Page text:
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MONSTER MAMAS PART II: The nitty gritty of catching Barrier Reef granders By Ryan Williamson

THE old saying “you learn more with your eyes and ears than you will ever learn with your mouth” is as true today as it was a couple of hundred years ago when first advocated.

In my article in the March 2018 issue of SKI-BOAT I intimated that one of the main aims of my trip to work the deck of Top Shot in the vicinity of Australia’s Great Barrier Reef was to learn, and learn from one of the best skippers on The Reef — Captain Ross Finlayson. My eyes and ears worked overtime during my two month stint on Top Shot, and all I did was ask hundreds of questions. I very seldom opened my mouth to say “but in South Africa or Cape Verde we do this or that”, as all that did was waste time that could have been spent assimilating knowledge discussing a topic that had less than nothing to do with fishing for grander black marlin.

I’m sure South African marlin anglers also want more than a story and photos of The Reef’s big mamas. After all, in the modern world of digital technology such stories abound and are available at the touch of a button. What is not easily available is a South African marlin fisherman’s findings in the way of technique and tackle application and how those can be adapted for use in South African waters in order to improve one’s experience and — hopefully — hook-ups. This article should serve to convey that information and answer some of the questions I’ve been asked since the last article.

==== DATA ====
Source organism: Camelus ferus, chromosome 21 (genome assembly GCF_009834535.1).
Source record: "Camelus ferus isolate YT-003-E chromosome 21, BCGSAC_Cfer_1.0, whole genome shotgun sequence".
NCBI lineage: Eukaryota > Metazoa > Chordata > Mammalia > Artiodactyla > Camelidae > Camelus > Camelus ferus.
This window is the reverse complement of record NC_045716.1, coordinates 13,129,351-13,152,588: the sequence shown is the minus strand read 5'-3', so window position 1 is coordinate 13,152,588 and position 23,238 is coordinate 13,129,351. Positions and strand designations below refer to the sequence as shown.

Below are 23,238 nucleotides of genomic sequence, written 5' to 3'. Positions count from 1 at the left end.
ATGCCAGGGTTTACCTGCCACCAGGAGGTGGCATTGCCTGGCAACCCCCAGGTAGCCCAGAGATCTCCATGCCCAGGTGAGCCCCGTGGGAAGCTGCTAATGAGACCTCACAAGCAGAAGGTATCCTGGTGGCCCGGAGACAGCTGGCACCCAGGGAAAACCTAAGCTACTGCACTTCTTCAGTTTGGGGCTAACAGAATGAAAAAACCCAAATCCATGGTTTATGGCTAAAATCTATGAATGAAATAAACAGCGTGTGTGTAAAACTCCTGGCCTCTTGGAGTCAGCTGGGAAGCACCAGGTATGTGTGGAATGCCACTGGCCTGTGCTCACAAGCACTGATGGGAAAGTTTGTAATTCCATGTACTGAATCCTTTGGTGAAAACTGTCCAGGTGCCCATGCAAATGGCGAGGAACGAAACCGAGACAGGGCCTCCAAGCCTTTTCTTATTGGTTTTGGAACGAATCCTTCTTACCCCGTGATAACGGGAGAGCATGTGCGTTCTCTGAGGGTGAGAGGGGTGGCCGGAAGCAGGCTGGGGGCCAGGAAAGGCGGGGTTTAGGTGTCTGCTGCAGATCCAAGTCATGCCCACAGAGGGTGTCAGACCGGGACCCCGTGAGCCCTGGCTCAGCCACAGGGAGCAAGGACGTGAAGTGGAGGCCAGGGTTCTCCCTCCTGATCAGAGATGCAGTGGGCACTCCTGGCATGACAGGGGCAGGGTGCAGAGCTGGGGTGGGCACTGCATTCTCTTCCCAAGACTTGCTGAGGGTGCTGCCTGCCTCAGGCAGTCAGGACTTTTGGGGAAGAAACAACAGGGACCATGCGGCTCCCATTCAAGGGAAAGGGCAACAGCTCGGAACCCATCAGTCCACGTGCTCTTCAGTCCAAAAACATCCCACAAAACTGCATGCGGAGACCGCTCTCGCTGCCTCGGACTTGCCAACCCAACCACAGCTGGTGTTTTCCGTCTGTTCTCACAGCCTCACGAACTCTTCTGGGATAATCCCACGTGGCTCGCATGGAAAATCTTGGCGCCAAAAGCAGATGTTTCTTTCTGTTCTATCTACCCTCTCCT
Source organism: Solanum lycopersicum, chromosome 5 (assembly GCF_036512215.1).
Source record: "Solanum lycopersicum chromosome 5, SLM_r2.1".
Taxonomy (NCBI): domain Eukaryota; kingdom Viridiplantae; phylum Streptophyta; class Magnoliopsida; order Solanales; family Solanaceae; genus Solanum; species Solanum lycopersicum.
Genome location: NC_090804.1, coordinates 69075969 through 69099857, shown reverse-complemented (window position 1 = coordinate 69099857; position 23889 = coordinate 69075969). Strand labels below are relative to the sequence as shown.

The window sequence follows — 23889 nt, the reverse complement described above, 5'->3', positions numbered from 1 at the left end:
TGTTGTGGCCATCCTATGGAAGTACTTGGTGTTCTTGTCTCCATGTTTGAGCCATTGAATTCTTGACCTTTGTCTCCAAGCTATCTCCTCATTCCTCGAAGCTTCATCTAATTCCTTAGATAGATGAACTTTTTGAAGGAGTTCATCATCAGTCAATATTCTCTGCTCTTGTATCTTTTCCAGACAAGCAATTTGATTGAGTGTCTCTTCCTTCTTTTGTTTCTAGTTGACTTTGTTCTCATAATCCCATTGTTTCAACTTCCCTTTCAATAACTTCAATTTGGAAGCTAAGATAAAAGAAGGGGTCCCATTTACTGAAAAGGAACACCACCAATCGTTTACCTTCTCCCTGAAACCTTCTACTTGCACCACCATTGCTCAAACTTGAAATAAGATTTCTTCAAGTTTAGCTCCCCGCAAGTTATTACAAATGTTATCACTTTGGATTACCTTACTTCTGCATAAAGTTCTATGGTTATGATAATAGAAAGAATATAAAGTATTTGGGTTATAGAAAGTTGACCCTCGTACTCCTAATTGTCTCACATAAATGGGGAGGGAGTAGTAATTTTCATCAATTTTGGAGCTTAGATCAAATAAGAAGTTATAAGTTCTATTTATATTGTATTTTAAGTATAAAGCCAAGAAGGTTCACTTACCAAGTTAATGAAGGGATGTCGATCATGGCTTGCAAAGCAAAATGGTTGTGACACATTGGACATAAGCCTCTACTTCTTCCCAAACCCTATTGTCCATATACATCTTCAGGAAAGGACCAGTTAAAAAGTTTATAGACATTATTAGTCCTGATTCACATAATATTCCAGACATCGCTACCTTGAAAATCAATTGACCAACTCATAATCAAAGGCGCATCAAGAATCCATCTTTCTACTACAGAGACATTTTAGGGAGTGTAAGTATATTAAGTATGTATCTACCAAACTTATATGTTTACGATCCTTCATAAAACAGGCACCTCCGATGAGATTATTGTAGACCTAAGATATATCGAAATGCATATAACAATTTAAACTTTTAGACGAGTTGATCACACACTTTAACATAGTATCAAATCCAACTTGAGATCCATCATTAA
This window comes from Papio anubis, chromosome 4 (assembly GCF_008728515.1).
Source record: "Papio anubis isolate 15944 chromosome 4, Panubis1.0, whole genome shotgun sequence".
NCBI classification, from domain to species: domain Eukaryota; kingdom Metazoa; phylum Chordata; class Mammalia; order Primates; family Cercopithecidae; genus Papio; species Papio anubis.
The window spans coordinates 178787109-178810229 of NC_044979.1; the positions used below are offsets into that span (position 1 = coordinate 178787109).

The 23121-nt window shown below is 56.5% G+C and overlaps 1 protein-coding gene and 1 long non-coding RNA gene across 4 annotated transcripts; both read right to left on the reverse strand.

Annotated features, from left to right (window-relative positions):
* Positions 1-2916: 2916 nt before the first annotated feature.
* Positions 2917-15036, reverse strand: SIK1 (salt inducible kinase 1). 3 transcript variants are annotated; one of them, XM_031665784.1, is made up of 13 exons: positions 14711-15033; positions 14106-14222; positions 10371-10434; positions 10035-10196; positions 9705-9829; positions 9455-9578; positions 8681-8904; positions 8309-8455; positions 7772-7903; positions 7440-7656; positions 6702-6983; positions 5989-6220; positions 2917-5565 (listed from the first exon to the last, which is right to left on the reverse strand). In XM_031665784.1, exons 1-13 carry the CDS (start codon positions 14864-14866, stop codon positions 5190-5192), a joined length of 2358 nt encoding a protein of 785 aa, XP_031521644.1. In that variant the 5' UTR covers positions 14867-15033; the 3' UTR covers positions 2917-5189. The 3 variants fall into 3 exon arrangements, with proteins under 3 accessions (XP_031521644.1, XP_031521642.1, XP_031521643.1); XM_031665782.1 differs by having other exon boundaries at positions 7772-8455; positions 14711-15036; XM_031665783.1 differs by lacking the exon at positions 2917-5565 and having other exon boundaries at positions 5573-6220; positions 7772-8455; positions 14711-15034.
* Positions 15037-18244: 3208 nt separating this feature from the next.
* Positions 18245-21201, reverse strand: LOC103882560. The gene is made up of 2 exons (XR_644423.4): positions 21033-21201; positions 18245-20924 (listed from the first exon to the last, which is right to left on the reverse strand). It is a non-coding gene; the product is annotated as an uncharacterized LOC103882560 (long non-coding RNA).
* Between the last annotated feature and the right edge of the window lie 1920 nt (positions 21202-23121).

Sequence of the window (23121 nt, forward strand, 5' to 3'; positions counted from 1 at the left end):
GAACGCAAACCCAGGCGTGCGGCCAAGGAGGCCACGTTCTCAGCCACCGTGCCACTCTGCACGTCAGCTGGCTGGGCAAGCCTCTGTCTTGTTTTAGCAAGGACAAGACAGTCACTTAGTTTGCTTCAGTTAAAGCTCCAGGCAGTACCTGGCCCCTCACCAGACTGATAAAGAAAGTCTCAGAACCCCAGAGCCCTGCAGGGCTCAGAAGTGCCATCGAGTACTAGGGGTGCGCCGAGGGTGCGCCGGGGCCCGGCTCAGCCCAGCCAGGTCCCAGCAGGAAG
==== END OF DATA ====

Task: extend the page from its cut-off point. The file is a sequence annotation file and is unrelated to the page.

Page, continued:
I’ve had many questions about the photographs of the rigged baits, so let me expand on that a bit.

Yes, every bait fish is gutted before being rigged and the gills are totally removed. Thereafter the entire belly section is cross-stitched from the anal fin towards the head, using heavy waxed thread, to ensure the water ingress is limited and wash through is eliminated. This stitching ends after it closes the bait fish’s gills.

The final closing of the gills and the bait’s mouth is done with 80 lb Dacron which is then secured very firmly to the hook being used.

READ THE FULL STORY IN THE MAY/JUNE 2018 ISSUE OF SKI-BOAT.
 
 
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